Mozambique announced closure of the Fifth Licensing round of 15 blocks with hydrocarbon potential in the offshore areas of Rovuma, Zambezi and Angoche, and the onshore areas of Pande-Temane and Palmeira on July 30, 2015.
Following a call for applicants that commenced in October 2014, the nation emerged from the Request for application process with seven successful applicants, from which, ‘Majors; Shell, ENI, TOTAL, Russian giant Gazprom and the world’s largest private oil company ExxonMobil featured.
Information from Mozambique’s National Petroleum Institute (INP), which issued the call for application indicate that Rosneft teamed up with ExxonMobil to file joint bids.
Even as this very competitive round moves to the next stage, the INP using an evaluation criteria which include the Health Safety and Environmental (HSE), the financial strength, technical competence and capability and national Economic terms, Mozambique is still at indecision on which company to take and which to drop. All applicants will no doubt surpass this criteria.
This rush for Mozambican fields by international major industrial players has not sent critical observers of Uganda’s budding oil industry to sleep.
When Uganda issued a Notice of Request for Qualification (RfQ) for the first licencing round on February 25, 2015 for six blocks in the Albertine Graben, out of the nineteen firms which responded and only Seventeen qualified for the evaluation process from which sixteen have been listed for the next stage.
Speaking at the announcement of the closure of the request of application Dr F. A. Kabagambe-Kaliisa, Permanent Secretary, Ministry of Energy and Mineral Development noted the registration of Seventeen valid applications presents a significant milestone given the several challenges the entire oil and gas industry is going through.
In a provocative article, the observer news paper, rubbished Kalisa’s confidence in the licencing proceeds noting that the list of applicants is not convincing enough to depict a sector on the move.
The paper noted that the presence of junior firms list reveals one glaring reality: Uganda has failed to attract a major company into its oil industry.
“By most measures, all the companies that have expressed interest are what one would call junior firms, which are more willing to take risks with exploring for oil in wildcat wells. Many of the firms are from Nigeria, South Africa, United Arab Emirates (EAE), and USA” the paper provoked.
In response to this assertions, the principle petroleum officer at the Directorate of Petroleum Uganda Peninah Aheebwa said the absence of Majors in the industry is not a threat to the industry. According to Aheebwa, the door will be open for farm-downs in the near future.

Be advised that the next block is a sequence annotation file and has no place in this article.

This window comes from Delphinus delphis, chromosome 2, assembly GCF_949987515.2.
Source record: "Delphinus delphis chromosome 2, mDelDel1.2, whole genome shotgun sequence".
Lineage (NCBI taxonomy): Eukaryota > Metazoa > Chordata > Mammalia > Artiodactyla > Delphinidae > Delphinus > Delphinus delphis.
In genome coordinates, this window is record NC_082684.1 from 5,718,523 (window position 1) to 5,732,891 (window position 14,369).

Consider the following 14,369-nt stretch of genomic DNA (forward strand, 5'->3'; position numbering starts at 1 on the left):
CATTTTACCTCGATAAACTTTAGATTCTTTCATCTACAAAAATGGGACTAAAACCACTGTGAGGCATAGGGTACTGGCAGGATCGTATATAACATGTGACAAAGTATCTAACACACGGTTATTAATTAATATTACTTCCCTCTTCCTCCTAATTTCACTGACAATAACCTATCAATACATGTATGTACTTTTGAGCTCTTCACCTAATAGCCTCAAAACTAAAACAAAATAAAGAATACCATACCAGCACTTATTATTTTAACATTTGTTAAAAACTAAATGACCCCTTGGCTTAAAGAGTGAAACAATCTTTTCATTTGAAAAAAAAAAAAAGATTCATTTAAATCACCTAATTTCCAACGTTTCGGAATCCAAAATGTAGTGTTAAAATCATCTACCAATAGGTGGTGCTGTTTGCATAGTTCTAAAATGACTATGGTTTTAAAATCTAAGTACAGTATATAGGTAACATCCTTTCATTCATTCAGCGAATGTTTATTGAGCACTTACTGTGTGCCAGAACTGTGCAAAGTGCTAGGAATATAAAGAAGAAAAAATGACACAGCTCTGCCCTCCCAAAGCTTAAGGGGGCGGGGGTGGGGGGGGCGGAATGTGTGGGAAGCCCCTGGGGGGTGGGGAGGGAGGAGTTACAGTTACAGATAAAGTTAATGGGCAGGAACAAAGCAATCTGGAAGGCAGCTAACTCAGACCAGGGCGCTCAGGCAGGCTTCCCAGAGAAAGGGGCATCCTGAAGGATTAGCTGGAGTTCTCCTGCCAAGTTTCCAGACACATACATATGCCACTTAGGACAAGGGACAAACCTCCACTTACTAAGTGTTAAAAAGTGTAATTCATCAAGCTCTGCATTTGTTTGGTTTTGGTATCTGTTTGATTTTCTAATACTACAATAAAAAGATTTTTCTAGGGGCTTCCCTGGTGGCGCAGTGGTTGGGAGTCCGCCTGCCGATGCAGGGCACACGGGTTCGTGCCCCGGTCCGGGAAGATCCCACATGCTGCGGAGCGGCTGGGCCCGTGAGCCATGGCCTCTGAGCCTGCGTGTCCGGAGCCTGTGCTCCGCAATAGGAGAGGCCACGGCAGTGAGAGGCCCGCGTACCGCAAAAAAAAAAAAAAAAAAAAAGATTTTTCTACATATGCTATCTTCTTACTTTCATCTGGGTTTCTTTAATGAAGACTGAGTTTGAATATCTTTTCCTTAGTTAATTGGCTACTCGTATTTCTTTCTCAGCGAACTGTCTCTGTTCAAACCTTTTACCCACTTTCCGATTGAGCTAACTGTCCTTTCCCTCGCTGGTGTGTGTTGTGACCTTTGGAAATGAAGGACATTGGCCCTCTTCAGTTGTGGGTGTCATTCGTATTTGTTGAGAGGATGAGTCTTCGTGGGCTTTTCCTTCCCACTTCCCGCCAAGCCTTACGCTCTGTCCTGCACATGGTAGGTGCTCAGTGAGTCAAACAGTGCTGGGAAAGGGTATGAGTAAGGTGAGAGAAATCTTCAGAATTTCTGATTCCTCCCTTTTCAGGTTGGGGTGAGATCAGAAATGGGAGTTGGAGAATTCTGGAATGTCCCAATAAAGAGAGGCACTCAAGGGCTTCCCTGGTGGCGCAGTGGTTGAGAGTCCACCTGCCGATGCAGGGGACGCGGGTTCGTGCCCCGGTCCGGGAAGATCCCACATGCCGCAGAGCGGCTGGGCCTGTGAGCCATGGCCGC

“The aspect of small to mid-sized companies undertaking exploration and subsequently being replaced by large oil companies is an established process in the oil and gas industry worldwide” Peninah Defended
Although South Africa based Sasol, known as the African giant featured on the list of successful applicants after evaluation, eye brows were raised when British based offshore firm Tullow expressed interest on the block offers while its other partners in Uganda including Total and CNOOC went mum.
According to Extractive sector governance expert Angelo Izama, the Majors are still counting stakes in the nation’s oil sector.
Izama in a blog post notes that the current political environment in Uganda, backed the by the fall of global oil prices collectively present a risky investment environment for the super majors in Uganda.
“The election right now is looking pretty shaky with competition appearing on a more violent path early in the game. As the price of crude it has not recovered robustly at all,” Izama Observed
“Oil majors have the door open through future farm downs which will now be refereed by the Final Investment Decision of the present consortium of oil companies, including two majors (Total and CNOOC) on production” he blogged.
However, Ambrose Don Akampurira, an Oil and Gas analyst with AH Consultants LTD says the Mozambican fields, together with the newly discovered deposits in its neighbor Tanzania, and the huge deposits in Angola post a better investment attraction for the super majors compared to Landlocked Uganda.
“Mozambique’s offshore huge gas deposits, coupled with recent discoveries in Tanzania and commissioning of an LNG facility in Angola makes it profitable venture” he Observed.
Akampurira told Uganda Oil in an exclusive conversation that Uganda and her immediate oil partner state Kenya need capitalize on the Lamu Crude Market Project, to make their own industry lucrative for the Majors.
“The primary concern for Uganda in particular and East Africa as a whole should be developing a holistic approach to Economic diversification using revenues from crude oil” he said.
“The majors will definitely get into mix when the infrastructure is place, he added”
Uganda and Kenya are currently working on a joint 1,380-kilometre Crude Oil pipeline which will run from the Albertine graben in Uganda through Lokichar basin in Northern Kenya to the coastal town of Lamu. The Pipeline is expected to serve both countries including South Sudan and Ethiopia in the Norther Corridor arrangement.